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‘Government should stop making policies that impede business growth’

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Ifiok Nkem

bIfiok Nkem is a digital marketer, entrepreneur, and member of the Forbes Business Council. Graduating from the university as a medical doctor, he did a turnaround, leaving medicine for technology, and founded SnapiLABs, a technology company with a wide range of cloud software products used by over 40,000 paid users in 47 countries. In this interview with TOBI AWODIPE, he talks about dumping medicine for tech, starting out with a borrowed laptop, why most startups fail and factors that impede business growth in Nigeria.

What made you decide tech was it for you and not medicine?
I WENT to university to study medicine because of my passion for saving lives. During my clinical years, I got to discover that the number one risk factor for most chronic illnesses in Nigeria is low socioeconomic status and most of the delays in health care delivery are also linked to this factor. Delay in getting to the hospital, delay in starting treatments, inability to complete treatments, and follow-ups; all linked to low socioeconomic status.

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The second factor is illiteracy, which is also linked to low socioeconomic status. This led to a massive shift for me; a shift from saving lives to empowering lives and I identified tech as the vehicle I could use to make this possible. That’s why now, I create software products that help business owners around the world with the number one thing they need to grow their business, more customers. And these businesses will in turn empower people who are dependent on them. I have seen people use our software products to generate more sales in five months than they did in five years prior. We have also empowered thousands of people with digital business skills through our videos, webinars, and workshops.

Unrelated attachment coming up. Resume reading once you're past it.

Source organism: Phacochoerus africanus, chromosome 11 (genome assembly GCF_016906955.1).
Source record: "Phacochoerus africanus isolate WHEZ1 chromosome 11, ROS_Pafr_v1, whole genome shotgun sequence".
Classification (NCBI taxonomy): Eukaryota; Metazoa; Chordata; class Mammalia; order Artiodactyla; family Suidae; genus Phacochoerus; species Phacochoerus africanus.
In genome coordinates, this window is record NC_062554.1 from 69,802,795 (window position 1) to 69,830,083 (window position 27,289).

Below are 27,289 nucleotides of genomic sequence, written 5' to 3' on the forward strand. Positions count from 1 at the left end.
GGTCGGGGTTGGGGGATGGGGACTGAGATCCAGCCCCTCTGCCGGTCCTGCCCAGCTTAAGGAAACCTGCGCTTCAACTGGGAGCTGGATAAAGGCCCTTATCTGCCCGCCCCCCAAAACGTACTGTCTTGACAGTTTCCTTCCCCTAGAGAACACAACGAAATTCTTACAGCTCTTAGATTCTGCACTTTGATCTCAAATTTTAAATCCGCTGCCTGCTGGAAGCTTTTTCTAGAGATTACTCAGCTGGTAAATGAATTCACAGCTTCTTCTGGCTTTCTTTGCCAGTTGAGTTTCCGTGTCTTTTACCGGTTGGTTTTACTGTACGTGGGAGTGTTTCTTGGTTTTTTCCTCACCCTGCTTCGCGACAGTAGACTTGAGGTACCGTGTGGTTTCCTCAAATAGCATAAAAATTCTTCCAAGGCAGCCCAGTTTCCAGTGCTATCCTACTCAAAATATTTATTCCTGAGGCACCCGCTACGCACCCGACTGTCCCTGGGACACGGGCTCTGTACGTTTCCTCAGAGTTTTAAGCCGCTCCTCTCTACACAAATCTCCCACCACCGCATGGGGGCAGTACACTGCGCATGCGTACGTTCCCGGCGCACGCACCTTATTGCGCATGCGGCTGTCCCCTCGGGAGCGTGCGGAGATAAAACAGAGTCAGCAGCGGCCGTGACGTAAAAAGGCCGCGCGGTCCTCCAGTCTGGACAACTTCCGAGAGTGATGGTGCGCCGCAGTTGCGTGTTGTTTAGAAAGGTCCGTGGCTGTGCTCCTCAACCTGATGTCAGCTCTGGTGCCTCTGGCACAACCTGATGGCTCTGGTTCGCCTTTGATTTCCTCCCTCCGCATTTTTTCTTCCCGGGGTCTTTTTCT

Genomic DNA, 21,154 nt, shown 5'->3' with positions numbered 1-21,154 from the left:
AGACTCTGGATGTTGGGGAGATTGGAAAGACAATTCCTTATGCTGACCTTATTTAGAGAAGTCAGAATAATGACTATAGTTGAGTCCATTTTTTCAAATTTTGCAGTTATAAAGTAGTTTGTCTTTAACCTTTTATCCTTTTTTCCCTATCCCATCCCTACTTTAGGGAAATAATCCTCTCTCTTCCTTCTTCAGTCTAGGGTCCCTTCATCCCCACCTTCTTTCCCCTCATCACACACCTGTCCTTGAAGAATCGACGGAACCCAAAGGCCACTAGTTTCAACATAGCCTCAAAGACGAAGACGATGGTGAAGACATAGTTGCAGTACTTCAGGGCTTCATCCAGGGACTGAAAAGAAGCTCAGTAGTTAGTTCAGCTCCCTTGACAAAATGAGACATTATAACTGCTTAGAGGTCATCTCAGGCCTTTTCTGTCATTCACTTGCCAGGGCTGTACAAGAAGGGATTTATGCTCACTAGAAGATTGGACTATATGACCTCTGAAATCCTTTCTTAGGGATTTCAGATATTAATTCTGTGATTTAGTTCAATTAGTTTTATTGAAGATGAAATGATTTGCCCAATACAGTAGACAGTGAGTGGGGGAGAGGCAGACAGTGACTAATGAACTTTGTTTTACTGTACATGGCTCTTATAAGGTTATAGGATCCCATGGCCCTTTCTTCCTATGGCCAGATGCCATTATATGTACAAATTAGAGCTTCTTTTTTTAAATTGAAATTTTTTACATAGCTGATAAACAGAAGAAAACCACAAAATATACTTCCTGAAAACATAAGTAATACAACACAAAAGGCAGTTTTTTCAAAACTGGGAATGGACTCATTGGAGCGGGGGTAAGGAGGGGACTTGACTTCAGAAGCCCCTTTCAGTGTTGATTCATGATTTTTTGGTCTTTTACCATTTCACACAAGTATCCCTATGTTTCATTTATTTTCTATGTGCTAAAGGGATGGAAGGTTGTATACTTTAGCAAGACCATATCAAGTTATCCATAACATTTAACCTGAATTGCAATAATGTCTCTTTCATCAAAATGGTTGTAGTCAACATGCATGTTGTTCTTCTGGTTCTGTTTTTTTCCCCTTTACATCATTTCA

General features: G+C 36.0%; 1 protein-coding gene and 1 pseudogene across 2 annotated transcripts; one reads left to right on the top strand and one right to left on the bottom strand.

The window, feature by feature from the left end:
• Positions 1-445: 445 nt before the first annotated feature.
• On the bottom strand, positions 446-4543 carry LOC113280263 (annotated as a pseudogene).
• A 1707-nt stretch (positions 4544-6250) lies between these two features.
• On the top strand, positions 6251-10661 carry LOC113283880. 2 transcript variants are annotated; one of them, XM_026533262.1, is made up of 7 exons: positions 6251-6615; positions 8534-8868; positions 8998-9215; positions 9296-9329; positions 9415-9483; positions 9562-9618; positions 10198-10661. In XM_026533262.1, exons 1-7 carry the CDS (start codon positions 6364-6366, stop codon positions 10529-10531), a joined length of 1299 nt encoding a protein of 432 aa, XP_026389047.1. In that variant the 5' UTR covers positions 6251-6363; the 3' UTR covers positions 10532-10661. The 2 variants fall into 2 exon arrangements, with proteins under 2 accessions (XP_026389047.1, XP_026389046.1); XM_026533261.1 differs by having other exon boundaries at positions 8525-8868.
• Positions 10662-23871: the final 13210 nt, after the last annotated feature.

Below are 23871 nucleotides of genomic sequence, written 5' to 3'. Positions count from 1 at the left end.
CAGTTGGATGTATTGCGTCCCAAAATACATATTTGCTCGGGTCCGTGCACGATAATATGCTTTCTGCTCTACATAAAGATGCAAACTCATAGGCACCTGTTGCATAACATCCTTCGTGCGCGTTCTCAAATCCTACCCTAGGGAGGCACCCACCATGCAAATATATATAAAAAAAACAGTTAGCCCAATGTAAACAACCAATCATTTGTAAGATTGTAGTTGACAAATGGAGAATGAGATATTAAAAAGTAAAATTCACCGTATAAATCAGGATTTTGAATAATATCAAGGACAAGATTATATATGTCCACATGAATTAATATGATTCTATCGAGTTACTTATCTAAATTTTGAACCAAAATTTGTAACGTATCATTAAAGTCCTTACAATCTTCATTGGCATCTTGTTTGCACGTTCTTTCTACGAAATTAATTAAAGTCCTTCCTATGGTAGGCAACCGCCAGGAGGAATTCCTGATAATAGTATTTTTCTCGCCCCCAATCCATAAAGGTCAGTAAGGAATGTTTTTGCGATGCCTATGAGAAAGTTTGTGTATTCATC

How did you start your business, especially funding?
I started from scratch with less than N50, 000 ($100 precisely) and a laptop I borrowed from a friend. I built a multi-million dollar digital business that has evolved today to become SnapiLABs. We are on a mission to create products that empower people to use technology and innovation to achieve more in their lives, businesses, and communities. I’ve been involved in hundreds of projects and consulted for high net worth individuals, businesses, and corporations including the government of Nigeria. I have trained and mentored thousands of people. I love building funnels, selling, big data, and afang soup.

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In what ways have you grown since inception?
It started as an idea written on a piece of paper, little did the founding team know that it was the beginning of an incredibly exciting and rewarding journey. Fast-forward to today, that idea on that piece of paper has blossomed into a wonderful bunch of curious people who passionately work towards a mission; keep evolving and bringing even greater tools to people and businesses worldwide and at the same time, providing a launchpad for online entrepreneurs.

We now have 11 cloud software products, grown from three to 25+ full-time team members and from zero to 40,000+ paid users globally. We recently moved into a new headquarter to accommodate our growing team and we are just getting started. We have over 40 young people currently at the lab, team members, interns, as well as startup entrepreneurs using the co-working space we have at the hub.

To what extent will you say COVID-19 affected you?
The pandemic affected us positively and negatively. Positively, our software patronage skyrocketed during the lockdown, as many businesses moved online. The demand for software products increased. In one month, we had over 1,000 new businesses purchase our stormerce software.

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Negatively, we had our workflow disrupted. Collaboration is at the core of our culture and during the lockdown, we were forced to experiment with 100 percent remote working. This affected our productivity and took a while before we could adjust. We now work two days onsite and three days remotely. Now, I’d say we have adapted and our productivity is even better than before the lockdown.